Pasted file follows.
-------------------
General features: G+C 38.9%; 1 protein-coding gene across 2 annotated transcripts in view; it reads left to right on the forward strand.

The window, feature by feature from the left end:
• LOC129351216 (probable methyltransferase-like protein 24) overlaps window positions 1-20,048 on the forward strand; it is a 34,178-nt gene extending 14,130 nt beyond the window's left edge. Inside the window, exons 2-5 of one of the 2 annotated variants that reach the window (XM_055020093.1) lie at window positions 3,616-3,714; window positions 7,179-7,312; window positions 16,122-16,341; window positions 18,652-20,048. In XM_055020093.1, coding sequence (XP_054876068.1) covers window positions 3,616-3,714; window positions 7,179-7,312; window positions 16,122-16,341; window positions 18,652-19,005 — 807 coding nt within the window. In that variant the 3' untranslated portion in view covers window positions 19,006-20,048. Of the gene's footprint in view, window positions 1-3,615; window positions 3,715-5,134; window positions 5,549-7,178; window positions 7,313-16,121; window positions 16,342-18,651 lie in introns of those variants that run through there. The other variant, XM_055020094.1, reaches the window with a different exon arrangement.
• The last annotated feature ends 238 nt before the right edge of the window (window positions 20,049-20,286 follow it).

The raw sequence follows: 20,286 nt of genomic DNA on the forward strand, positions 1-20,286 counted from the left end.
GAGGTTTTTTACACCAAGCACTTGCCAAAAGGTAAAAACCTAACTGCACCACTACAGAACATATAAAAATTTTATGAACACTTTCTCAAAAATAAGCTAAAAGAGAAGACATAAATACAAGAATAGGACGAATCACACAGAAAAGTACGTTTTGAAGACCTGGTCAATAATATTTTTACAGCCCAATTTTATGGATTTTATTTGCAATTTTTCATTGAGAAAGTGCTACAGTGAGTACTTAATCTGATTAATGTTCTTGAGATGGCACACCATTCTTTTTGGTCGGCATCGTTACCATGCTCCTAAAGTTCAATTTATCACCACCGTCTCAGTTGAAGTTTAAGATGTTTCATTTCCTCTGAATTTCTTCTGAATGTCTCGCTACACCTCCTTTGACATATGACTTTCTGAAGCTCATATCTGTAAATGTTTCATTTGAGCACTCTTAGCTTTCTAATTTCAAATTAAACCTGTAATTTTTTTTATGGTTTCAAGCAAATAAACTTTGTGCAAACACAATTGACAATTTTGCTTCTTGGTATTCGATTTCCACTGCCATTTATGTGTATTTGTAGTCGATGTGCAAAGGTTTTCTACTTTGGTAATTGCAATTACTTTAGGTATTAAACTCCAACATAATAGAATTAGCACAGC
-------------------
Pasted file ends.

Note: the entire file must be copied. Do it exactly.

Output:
General features: G+C 38.9%; 1 protein-coding gene across 2 annotated transcripts in view; it reads left to right on the forward strand.

The window, feature by feature from the left end:
• LOC129351216 (probable methyltransferase-like protein 24) overlaps window positions 1-20,048 on the forward strand; it is a 34,178-nt gene extending 14,130 nt beyond the window's left edge. Inside the window, exons 2-5 of one of the 2 annotated variants that reach the window (XM_055020093.1) lie at window positions 3,616-3,714; window positions 7,179-7,312; window positions 16,122-16,341; window positions 18,652-20,048. In XM_055020093.1, coding sequence (XP_054876068.1) covers window positions 3,616-3,714; window positions 7,179-7,312; window positions 16,122-16,341; window positions 18,652-19,005 — 807 coding nt within the window. In that variant the 3' untranslated portion in view covers window positions 19,006-20,048. Of the gene's footprint in view, window positions 1-3,615; window positions 3,715-5,134; window positions 5,549-7,178; window positions 7,313-16,121; window positions 16,342-18,651 lie in introns of those variants that run through there. The other variant, XM_055020094.1, reaches the window with a different exon arrangement.
• The last annotated feature ends 238 nt before the right edge of the window (window positions 20,049-20,286 follow it).

The raw sequence follows: 20,286 nt of genomic DNA on the forward strand, positions 1-20,286 counted from the left end.
GAGGTTTTTTACACCAAGCACTTGCCAAAAGGTAAAAACCTAACTGCACCACTACAGAACATATAAAAATTTTATGAACACTTTCTCAAAAATAAGCTAAAAGAGAAGACATAAATACAAGAATAGGACGAATCACACAGAAAAGTACGTTTTGAAGACCTGGTCAATAATATTTTTACAGCCCAATTTTATGGATTTTATTTGCAATTTTTCATTGAGAAAGTGCTACAGTGAGTACTTAATCTGATTAATGTTCTTGAGATGGCACACCATTCTTTTTGGTCGGCATCGTTACCATGCTCCTAAAGTTCAATTTATCACCACCGTCTCAGTTGAAGTTTAAGATGTTTCATTTCCTCTGAATTTCTTCTGAATGTCTCGCTACACCTCCTTTGACATATGACTTTCTGAAGCTCATATCTGTAAATGTTTCATTTGAGCACTCTTAGCTTTCTAATTTCAAATTAAACCTGTAATTTTTTTTATGGTTTCAAGCAAATAAACTTTGTGCAAACACAATTGACAATTTTGCTTCTTGGTATTCGATTTCCACTGCCATTTATGTGTATTTGTAGTCGATGTGCAAAGGTTTTCTACTTTGGTAATTGCAATTACTTTAGGTATTAAACTCCAACATAATAGAATTAGCACAGC